Feb. 6, 2012 at 9:58 AM ET
Who doesn’t love breakfast cereal? Topher Ellis, co-author of newly released “The Great American Cereal Book," shares his obsession with the breakfast staple and takes a walk down memory lane with a look at his five favorite discontinued brands.
I’m a big cereal consumer. At any given time, I’ve got more than 3 dozen boxes of cereal in the house. I buy my favorites whenever they’re on sale and try most of the new cereals to review. More than a dozen different cereals that are in my pantry right now won’t last a month.
I got my start eating cereal in the mid 1960s. It was easy for me to identify with cereal mascots and characters, since many of them had running story lines that would span years, and they were frequent visitors during commercial breaks in my Saturday morning cartoons.
I’m not sure which I liked more: the character on the box or the prize inside it. I had to fight with my two brothers for the latter. We tried different rules, like taking turns and allowing the prize to got to whomever finished the box, but the law that prevailed was first come, first served.
Like most of my generation, I can still relate to those characters and cereals – many of which no longer exist. These are the top five discontinued cereals that I wish would make an encore (along with a seriously good prize).
Quaker Oats Quake: As a kid, I was a huge Quisp and Quake fan. The only things that differentiated these two vitamin-powered, corn-based cereals were their shapes and their titular heroes. My brother Tom was quazy for Quisp (whose mascot was an extra-terrestrial) and I adopted a frenzy for Quake (that’s miner Quake with “Earthquake Power,” not the slimmed down “cowboy Quake.” Tom and I even had a set of helmets (Quake miner’s helmet with a working light, and Quisp’s beanie with a whirling propeller on top) that you could send away for. Quisp has been sporadically revived in certain stores and on the Internet, but Quake has never come back.
Ralston Freakies: These sweetened cereal rings were made of corn, oats and wheat that supposedly grew on the Freakies Tree, which was inhabited by seven sci-fi critters, each with their own unique character traits and a crazy back story that showed off the creative team’s great sense of humor. What’s not to like?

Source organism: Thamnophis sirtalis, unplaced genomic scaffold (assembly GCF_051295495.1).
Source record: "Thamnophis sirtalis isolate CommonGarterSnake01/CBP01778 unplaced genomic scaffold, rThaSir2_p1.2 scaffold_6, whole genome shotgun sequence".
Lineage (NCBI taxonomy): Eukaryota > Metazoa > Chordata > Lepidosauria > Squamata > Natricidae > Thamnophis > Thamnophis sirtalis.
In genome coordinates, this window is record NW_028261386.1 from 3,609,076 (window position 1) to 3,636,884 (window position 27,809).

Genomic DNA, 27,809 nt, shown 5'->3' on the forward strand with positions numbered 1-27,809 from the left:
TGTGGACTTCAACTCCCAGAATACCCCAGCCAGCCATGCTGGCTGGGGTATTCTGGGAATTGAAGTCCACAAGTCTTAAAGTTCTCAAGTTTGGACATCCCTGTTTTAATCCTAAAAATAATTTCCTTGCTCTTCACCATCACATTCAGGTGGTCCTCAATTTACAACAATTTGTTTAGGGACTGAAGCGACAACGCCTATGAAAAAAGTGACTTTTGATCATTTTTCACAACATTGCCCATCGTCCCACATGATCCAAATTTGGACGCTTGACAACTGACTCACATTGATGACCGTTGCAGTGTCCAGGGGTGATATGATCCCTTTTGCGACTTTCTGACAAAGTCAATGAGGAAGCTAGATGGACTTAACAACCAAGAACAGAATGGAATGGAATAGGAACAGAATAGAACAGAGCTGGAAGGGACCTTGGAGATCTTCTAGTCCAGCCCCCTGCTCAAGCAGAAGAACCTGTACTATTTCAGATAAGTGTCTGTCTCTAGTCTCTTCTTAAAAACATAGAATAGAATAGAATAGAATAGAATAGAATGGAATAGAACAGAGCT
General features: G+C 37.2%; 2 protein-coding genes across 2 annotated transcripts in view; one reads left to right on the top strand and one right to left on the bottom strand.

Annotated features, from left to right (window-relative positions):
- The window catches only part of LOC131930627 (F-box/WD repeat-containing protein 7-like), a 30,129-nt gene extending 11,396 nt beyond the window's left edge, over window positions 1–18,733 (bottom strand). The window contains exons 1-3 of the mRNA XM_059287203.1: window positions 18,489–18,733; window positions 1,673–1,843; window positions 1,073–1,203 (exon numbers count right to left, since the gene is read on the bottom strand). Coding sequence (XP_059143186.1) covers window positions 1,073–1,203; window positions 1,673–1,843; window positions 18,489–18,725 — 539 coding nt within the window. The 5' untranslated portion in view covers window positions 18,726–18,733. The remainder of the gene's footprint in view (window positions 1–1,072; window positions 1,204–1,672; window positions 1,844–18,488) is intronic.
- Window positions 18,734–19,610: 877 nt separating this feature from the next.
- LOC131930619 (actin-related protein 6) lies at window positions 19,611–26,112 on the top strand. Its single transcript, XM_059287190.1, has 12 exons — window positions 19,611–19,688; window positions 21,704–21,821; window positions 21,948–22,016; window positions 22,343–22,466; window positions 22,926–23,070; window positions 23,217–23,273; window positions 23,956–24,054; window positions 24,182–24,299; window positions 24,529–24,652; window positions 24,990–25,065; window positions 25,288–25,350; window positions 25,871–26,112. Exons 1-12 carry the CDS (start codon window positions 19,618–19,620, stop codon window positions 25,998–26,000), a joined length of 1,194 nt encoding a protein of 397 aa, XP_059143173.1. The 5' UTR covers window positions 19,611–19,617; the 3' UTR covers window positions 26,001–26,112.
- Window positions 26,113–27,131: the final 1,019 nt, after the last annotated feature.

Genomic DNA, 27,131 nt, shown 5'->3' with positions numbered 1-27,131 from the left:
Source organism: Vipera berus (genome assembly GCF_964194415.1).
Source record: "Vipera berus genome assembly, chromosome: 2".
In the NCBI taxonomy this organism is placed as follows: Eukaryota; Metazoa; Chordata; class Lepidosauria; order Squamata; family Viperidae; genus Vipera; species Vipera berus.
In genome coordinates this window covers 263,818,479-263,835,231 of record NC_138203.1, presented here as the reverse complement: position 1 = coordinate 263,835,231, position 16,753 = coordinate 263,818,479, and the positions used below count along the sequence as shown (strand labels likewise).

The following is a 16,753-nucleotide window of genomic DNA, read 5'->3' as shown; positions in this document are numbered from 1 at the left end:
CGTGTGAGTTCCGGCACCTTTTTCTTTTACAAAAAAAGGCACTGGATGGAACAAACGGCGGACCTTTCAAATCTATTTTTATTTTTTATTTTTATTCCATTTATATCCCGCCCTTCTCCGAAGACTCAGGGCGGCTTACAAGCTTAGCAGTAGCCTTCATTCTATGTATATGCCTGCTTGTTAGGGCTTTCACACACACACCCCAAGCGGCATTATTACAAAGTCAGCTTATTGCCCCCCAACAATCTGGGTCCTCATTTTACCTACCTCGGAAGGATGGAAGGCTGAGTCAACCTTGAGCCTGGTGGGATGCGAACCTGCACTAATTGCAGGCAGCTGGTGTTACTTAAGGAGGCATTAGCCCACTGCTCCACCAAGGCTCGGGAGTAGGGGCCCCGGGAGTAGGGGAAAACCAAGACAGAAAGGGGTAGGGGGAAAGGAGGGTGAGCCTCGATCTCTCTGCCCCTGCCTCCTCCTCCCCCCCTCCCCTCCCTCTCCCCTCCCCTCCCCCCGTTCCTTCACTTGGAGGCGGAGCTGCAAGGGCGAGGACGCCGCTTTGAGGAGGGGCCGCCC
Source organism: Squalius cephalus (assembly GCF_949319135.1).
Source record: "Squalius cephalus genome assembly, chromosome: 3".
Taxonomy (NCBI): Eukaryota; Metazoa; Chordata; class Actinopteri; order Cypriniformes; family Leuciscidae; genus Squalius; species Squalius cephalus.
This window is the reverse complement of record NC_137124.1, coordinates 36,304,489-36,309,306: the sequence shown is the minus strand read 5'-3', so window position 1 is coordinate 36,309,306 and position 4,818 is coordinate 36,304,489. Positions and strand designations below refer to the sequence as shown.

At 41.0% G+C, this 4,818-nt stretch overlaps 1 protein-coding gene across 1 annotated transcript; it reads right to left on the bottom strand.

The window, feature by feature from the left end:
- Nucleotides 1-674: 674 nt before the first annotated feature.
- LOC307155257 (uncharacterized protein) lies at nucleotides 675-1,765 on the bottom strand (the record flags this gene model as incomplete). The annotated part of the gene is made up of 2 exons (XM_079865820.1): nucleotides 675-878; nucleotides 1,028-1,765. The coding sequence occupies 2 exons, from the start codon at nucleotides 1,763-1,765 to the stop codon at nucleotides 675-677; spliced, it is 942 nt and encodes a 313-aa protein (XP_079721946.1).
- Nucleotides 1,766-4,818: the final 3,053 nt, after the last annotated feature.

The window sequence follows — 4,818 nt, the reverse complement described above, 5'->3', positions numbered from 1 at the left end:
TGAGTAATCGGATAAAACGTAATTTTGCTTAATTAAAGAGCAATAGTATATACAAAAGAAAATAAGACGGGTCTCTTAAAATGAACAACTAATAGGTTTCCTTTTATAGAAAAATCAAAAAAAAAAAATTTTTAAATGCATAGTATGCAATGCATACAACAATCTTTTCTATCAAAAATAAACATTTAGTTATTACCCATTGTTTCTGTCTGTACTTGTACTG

Quaker Oats Cinnamon Crunch: One of the best Cap’n Crunch spin-offs, this scoop-shaped corn-and-oats cereal laced with sugar and cinnamon featured Jean LaFoote, the Barefoot Pirate – my favorite pirate (sorry, Captain Jack Sparrow). LaFoote was notorious for his attempts to steal Cap’n Crunch’s cargo of cereal, but was always thwarted by the Cap’n and his crew with the tagline “You can't get away with the Crunch, because the crunch always gives you away.”
General Mills’ Baron Von Redberry: I liked this berry-flavored cereal, but picked out the star-shaped marshmallow bits for my youngest brother Jay to consume. The Baron’s cereal was very similar to Franken Berry, except that Redberry was essentially a berry-flavored Cheerio. World War I flying ace Baron Von Redberry would face off in the skies against his nemesis, Sir Grapefellow.
Nabisco Team Flakes: I get more questions about the availability of this cereal by visitors to Topher’s Breakfast Cereal Character Guide than any other. Even though it was discontinued in 1993, folks still crave this cereal, which became the first four-grain (rice, wheat, corn and oats) flake cereal when it was introduced in 1963. It was healthy and had a nice, light, crispy texture. Not only did folks enjoy them for breakfast, but quite a few recipes also called for the flakes. Almost 20 years later, in 2011, a “Bring Back Team Flakes” fan page went live on Facebook.
Except for No. 5, there are common threads to my favorites: They are sweetened kids’ cereals with great characters, and often contained fun prizes inside the box. That was a winning combination. I’d still buy them today if they were on my grocer’s shelf (but I might not eat them).
Tell us, what were your favorite childhood breakfast cereals?
Topher Ellis co-wrote "The Great American Cereal Book: How Breakfast Got Its Crunch" © 2011 ABRAMS. Topher is editor of “The Boxtop” cereal newsletter and operates the Topher's Breakfast Cereal Character Guide. Growing up, he fought with his two younger brothers for rights to the prizes in the bottom of cereal boxes. Today, with two kids of his own, if he wants the prize, he simply buys three boxes of cereal.
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